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That's what were looking at if the U.S. Defaults.

This is the analysis heard on the Nightly Business Report of PBS tonight.

One analysis even held out the possibility that the yields would actually drop (demand for U.S. Treasuries increasing) for the flight to safety if the world markets dropped with the loss of the AAA rating.

This, the bond trader said, would concern the longer term curves. .5% on long term rates would not be the drama everyone fears.

We are being had.  By Republicans, Democrats, the Chamber of Commerce, the shrill Chicken Littles held in thrall by the ratings agencies.  This is classic Shock Doctrine as Seneca Doane's diary points out so clearly. Combine the president's artificial deadline of August 2 with two hapless parties willing to play their roles to manufacture a debt ratings crisis.

More below the fold

But there's no guarantee that even if they go with the McConnell plan of raising the ceiling with no deal on cuts or tax reform that the ratings agencies STILL wouldn't lower the ratings to AA. This is well within the recent patterns the Eurozone and the ratings agencies. Whatever arrangements are made to renegotiate/bailout Greek debt by the authorities in Germany and France the bond markets will always weigh in with their own imprimatur and raise the vigorish and claim de facto defaults.

The temporary agreement would only raise the debt ceiling by $500 billion, enough to fund the government for six months, in order to give the ratings agencies another hard deadline where reform must be implemented, the firm predicted. The question on traders minds now is, will Standard and Poor’s buy it? - CNBC
Fitch rating agency: private sector involvement in Greece will put country’s bonds in default

The real threat to the system is that classic "credit event" concerning those who gamble in the CDS casino.  The swaps technically would have to pay off and that could have a cascading effect - possibly on certain banks and hedge funds - that poses the unlikely event of a credit crunch. Still, were talking gamblers and the unregulated by design derivatives contracts who would immediately suffer the consequences. But the design of the 595 trillion dollar derivatives scheme will always be ready as a threat over policy makers by the fiscal Kamikazes of Shock and Awe. Since the Dodd-Frank Bill for financial reform still doesn't address the over-the-counter derivatives markets and Wall Street has put a full court press against even cursory attempts to even monitor the trading, we will never be able to escape the ultimate mushroom cloud threat of a massive credit event whenever an "adult" needs to lecture.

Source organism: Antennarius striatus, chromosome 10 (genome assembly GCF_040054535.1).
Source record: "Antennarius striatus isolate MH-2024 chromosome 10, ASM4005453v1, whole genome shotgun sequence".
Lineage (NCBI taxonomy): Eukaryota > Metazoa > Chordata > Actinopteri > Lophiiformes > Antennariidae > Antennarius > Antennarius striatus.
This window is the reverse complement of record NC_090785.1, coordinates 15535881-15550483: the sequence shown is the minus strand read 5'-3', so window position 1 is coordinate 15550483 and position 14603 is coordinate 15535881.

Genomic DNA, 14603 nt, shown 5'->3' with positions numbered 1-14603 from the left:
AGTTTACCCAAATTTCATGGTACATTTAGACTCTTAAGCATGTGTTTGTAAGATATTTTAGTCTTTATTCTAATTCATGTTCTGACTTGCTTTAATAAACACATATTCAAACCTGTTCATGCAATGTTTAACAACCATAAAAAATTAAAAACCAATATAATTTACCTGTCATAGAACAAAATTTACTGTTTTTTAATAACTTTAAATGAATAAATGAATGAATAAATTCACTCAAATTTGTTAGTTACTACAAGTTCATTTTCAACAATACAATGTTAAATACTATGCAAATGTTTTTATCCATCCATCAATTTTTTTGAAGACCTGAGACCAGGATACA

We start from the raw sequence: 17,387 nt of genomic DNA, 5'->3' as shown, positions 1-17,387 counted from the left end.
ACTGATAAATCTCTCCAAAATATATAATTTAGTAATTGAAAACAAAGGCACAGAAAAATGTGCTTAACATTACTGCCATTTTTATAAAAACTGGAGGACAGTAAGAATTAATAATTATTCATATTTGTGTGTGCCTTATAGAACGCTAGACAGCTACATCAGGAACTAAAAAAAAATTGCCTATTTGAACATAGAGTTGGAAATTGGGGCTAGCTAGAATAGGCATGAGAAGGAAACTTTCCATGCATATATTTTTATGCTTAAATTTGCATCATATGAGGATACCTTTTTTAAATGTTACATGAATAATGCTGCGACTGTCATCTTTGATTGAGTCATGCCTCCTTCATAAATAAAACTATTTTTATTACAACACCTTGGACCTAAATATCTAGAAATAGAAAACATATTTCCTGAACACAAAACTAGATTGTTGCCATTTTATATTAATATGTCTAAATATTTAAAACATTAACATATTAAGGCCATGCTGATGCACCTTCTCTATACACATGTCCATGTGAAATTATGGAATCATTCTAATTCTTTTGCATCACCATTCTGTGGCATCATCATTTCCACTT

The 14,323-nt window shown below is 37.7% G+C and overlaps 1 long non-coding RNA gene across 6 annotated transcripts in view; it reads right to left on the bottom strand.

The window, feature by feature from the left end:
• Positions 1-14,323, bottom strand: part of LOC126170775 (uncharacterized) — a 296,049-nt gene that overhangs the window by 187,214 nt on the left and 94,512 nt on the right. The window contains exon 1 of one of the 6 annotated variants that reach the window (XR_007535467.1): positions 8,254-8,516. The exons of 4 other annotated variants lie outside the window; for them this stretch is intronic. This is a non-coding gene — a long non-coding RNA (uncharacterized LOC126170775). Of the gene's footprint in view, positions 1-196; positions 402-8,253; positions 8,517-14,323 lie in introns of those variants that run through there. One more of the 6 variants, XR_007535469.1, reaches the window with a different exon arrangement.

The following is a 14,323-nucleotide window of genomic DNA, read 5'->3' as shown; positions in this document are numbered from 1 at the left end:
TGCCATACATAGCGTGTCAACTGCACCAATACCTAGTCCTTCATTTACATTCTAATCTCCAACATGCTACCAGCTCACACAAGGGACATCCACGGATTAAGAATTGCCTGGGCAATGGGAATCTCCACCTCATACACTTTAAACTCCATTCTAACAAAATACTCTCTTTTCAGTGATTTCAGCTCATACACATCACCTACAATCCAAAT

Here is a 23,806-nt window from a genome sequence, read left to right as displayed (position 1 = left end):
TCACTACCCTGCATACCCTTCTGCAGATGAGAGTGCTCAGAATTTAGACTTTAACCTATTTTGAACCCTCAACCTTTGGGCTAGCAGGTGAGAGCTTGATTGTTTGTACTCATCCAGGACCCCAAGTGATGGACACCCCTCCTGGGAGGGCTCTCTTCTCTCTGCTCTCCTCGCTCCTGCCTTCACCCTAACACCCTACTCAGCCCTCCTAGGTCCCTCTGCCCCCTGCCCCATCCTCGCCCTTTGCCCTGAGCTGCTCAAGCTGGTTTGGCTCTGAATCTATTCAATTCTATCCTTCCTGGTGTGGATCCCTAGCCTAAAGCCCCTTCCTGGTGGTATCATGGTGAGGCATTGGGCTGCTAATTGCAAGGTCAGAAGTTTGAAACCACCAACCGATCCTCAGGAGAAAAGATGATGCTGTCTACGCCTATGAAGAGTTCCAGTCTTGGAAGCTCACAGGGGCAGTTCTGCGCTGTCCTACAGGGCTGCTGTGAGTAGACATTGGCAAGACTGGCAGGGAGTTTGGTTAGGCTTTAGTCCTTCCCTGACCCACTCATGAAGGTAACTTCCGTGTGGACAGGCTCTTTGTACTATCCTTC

Isn't it about time to finally be the real Adults and let the bond vigilantes, the ratings agencies know we're not going to be held hostage.  The legacy of the New Deal is a lot bigger than Fitch, Moodys and Standard and Poor's. I believe the party and/or the president who has the balls to let a technical default happen without the apocalyptic projections every media outlet and Left/Right Wing Noise Machine reduces the options down to - will ultimately expose the true emperor conducting with no clothes. This could even be what the Tea Party and Grover are counting on: A standing down and popular revolt over the financial puppet masters.

That would be the coup of the 21st Century. The end of the Rating Game in its current form. And a comeuppance for the fraud by the three agencies that allowed for the toxic MBS that caused Meltdown in 2007-08.